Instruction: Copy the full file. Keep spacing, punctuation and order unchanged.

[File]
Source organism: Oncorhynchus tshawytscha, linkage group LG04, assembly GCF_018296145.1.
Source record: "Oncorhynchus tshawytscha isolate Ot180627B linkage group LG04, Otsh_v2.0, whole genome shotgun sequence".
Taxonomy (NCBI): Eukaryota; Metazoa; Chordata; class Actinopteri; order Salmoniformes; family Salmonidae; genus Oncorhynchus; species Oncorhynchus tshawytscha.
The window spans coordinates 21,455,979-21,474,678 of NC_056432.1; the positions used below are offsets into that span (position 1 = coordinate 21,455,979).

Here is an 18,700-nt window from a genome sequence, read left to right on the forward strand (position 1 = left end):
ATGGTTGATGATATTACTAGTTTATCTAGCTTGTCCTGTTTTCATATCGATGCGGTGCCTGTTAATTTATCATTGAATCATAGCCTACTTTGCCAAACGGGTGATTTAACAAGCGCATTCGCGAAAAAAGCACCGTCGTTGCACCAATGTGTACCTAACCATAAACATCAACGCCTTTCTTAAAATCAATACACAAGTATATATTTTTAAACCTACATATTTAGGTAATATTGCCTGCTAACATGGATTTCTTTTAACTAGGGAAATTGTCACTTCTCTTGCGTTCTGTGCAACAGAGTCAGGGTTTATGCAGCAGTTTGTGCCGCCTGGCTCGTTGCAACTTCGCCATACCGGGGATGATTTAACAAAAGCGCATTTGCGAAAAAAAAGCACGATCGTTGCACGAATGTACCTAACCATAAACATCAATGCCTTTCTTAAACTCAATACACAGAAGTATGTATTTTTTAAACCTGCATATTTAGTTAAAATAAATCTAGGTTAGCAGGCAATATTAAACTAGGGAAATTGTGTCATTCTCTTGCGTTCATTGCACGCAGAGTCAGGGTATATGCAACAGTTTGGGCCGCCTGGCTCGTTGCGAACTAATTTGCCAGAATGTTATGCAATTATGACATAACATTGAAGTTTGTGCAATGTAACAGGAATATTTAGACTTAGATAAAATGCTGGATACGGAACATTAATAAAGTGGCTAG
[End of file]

Source organism: Oncorhynchus tshawytscha, linkage group LG04, assembly GCF_018296145.1.
Source record: "Oncorhynchus tshawytscha isolate Ot180627B linkage group LG04, Otsh_v2.0, whole genome shotgun sequence".
Taxonomy (NCBI): Eukaryota; Metazoa; Chordata; class Actinopteri; order Salmoniformes; family Salmonidae; genus Oncorhynchus; species Oncorhynchus tshawytscha.
The window spans coordinates 21,455,979-21,474,678 of NC_056432.1; the positions used below are offsets into that span (position 1 = coordinate 21,455,979).

Here is an 18,700-nt window from a genome sequence, read left to right on the forward strand (position 1 = left end):
ATGGTTGATGATATTACTAGTTTATCTAGCTTGTCCTGTTTTCATATCGATGCGGTGCCTGTTAATTTATCATTGAATCATAGCCTACTTTGCCAAACGGGTGATTTAACAAGCGCATTCGCGAAAAAAGCACCGTCGTTGCACCAATGTGTACCTAACCATAAACATCAACGCCTTTCTTAAAATCAATACACAAGTATATATTTTTAAACCTACATATTTAGGTAATATTGCCTGCTAACATGGATTTCTTTTAACTAGGGAAATTGTCACTTCTCTTGCGTTCTGTGCAACAGAGTCAGGGTTTATGCAGCAGTTTGTGCCGCCTGGCTCGTTGCAACTTCGCCATACCGGGGATGATTTAACAAAAGCGCATTTGCGAAAAAAAAGCACGATCGTTGCACGAATGTACCTAACCATAAACATCAATGCCTTTCTTAAACTCAATACACAGAAGTATGTATTTTTTAAACCTGCATATTTAGTTAAAATAAATCTAGGTTAGCAGGCAATATTAAACTAGGGAAATTGTGTCATTCTCTTGCGTTCATTGCACGCAGAGTCAGGGTATATGCAACAGTTTGGGCCGCCTGGCTCGTTGCGAACTAATTTGCCAGAATGTTATGCAATTATGACATAACATTGAAGTTTGTGCAATGTAACAGGAATATTTAGACTTAGATAAAATGCTGGATACGGAACATTAATAAAGTGGCTAG